The invention concerns a device for homogenizing the magnetic field generated in the working volume of a magnetic resonance device by a main magnet with a superconducting short-circuited main coil, wherein the working volume is surrounded by a plurality of ferromagnetic or permanent-magnetic elements whose number, strengths and positions are selected such that they, in their entirety, largely compensate field inhomogeneities of the main magnet in the working volume.
A device of this type is e.g. disclosed in EP 0 272 411 B1.
In contrast to magnetic field homogenization by means of so-called shim coils through which correction currents flow, so-called “passive shimming” has recently become more and more established, in particular for magnets used in magnetic resonance imaging (MRI). Actively controlled shim coils are replaced with passive ferromagnetic or permanent-magnetic small plates disposed about the working volume at predetermined locations. In standard superconducting tomography magnets having a room temperature bore, rod-shaped holders are inserted into axial guides on the wall of the room temperature bore, in which a predetermined number of ferromagnetic “shim plates” are stacked and fixed at predetermined axial positions.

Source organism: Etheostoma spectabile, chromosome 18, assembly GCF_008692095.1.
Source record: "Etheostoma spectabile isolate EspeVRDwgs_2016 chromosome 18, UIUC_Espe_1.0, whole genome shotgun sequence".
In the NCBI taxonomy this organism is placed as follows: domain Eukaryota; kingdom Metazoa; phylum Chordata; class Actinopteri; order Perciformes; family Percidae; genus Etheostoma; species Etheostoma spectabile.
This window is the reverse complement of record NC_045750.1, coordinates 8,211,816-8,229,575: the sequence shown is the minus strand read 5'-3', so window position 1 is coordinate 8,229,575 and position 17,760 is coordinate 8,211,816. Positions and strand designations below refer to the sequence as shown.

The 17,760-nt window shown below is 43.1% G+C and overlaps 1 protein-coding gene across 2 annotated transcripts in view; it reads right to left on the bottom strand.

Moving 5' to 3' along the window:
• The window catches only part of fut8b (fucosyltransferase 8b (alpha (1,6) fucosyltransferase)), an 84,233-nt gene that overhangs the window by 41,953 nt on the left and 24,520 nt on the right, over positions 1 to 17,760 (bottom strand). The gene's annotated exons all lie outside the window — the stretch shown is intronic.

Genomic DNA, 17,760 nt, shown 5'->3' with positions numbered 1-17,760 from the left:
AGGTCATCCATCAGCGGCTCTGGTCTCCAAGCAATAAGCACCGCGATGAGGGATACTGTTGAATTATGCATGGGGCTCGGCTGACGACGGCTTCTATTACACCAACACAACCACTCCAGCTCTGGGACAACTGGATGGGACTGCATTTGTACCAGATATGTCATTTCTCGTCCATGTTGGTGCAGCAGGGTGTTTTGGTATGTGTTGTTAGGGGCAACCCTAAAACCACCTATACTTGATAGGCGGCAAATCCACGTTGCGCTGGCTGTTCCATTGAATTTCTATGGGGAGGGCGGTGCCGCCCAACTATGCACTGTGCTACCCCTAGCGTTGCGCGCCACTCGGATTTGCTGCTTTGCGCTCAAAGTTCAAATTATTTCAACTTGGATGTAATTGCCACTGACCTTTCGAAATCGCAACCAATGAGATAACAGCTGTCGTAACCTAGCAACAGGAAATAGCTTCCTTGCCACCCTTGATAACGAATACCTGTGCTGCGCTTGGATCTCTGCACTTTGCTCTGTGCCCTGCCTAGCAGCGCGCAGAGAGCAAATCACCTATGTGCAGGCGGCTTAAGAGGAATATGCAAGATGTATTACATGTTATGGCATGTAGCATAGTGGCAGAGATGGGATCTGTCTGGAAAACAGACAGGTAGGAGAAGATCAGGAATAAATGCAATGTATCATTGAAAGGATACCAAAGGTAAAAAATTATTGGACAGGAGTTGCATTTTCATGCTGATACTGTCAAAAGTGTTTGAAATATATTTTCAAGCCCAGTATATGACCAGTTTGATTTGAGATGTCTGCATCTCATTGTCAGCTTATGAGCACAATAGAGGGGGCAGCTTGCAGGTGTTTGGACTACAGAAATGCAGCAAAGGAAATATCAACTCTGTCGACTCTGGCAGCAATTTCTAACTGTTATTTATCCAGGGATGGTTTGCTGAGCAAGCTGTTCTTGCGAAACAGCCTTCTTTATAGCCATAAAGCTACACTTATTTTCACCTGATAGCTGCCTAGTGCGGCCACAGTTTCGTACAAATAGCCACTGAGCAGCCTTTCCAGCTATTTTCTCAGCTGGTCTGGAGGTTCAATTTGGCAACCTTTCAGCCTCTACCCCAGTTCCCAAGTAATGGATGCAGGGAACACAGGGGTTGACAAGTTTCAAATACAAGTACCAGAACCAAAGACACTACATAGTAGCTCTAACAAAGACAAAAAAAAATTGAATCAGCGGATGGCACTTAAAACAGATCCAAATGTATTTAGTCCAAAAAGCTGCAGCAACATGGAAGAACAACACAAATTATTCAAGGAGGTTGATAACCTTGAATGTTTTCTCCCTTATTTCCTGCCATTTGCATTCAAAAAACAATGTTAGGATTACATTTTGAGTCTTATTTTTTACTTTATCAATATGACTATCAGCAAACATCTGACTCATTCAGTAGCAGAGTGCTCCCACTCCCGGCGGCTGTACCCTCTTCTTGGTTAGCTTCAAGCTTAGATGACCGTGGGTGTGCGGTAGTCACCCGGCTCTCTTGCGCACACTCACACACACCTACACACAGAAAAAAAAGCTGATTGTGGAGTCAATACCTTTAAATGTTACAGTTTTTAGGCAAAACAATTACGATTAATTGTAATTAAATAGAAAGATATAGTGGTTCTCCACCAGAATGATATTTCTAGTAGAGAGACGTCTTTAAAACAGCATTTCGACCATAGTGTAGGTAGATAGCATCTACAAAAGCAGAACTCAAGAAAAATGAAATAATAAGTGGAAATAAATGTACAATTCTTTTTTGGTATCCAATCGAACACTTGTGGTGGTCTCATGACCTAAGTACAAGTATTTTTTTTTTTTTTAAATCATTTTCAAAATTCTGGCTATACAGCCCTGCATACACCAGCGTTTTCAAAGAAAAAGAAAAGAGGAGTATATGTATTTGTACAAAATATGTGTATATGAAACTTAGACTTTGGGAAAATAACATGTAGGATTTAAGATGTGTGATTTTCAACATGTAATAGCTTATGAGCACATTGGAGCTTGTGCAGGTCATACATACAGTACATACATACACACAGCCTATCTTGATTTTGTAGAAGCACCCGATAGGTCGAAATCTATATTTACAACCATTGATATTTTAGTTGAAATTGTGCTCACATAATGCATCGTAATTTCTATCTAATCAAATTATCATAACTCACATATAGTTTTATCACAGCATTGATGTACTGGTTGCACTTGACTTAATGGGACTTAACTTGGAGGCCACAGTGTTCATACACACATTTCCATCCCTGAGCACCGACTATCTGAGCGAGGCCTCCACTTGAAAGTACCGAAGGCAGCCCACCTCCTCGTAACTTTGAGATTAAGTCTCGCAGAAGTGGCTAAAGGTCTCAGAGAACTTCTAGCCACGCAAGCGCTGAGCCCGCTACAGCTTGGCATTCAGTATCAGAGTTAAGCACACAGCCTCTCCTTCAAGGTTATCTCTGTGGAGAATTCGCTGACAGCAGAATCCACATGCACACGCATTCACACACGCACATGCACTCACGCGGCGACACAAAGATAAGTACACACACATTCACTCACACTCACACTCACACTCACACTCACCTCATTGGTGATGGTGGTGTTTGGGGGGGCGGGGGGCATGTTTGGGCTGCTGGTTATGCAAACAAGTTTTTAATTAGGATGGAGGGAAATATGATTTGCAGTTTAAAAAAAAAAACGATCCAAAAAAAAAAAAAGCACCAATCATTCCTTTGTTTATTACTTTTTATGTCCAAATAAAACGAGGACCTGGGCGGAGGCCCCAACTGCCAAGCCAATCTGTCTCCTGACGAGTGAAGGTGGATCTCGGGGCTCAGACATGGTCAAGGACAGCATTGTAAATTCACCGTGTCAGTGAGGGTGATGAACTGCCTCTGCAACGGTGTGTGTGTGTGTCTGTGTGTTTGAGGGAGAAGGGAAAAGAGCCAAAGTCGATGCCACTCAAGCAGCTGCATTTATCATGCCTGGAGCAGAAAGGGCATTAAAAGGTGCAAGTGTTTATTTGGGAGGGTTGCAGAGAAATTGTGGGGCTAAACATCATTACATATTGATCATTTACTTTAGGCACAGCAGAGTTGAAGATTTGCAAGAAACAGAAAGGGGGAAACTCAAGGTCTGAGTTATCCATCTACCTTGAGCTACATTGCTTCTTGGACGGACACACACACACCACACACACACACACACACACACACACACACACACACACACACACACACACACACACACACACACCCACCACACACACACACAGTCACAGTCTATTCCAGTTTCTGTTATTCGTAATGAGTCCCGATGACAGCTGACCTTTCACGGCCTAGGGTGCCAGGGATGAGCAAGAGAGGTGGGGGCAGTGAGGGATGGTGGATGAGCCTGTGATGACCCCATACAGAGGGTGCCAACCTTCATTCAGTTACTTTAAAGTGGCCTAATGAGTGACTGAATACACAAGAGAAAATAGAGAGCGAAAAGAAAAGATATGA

Although e.g. superconducting magnets for high-resolution NMR still use shim coil sets for homogenizing the field at the sample location, magnetic resonance imaging (MRI) already uses the above mentioned method of passive shimming. This method is more demanding but less expensive and, importantly, more convenient, must be executed only once, and does not require additional current or power supplies.
A superconducting short-circuited magnet coil maintains a constant magnetic flux through its bore, i.e. the superconducting current changes immediately in response to e.g. an external disturbing field in such a manner that the total flux through the coil does not change. This, however, does not generally mean that the field in the working volume remains absolutely homogeneous and constant, since the spatial field distribution of a disturbance and of the main magnetic coil do not coincide. Prior art has proposed compensating these tolerances through arrangement of the main coil geometry, with additional superconducting coils, or using control measures (U.S. Pat. Nos. 4,974,113, 4,788,502, 5,278,503).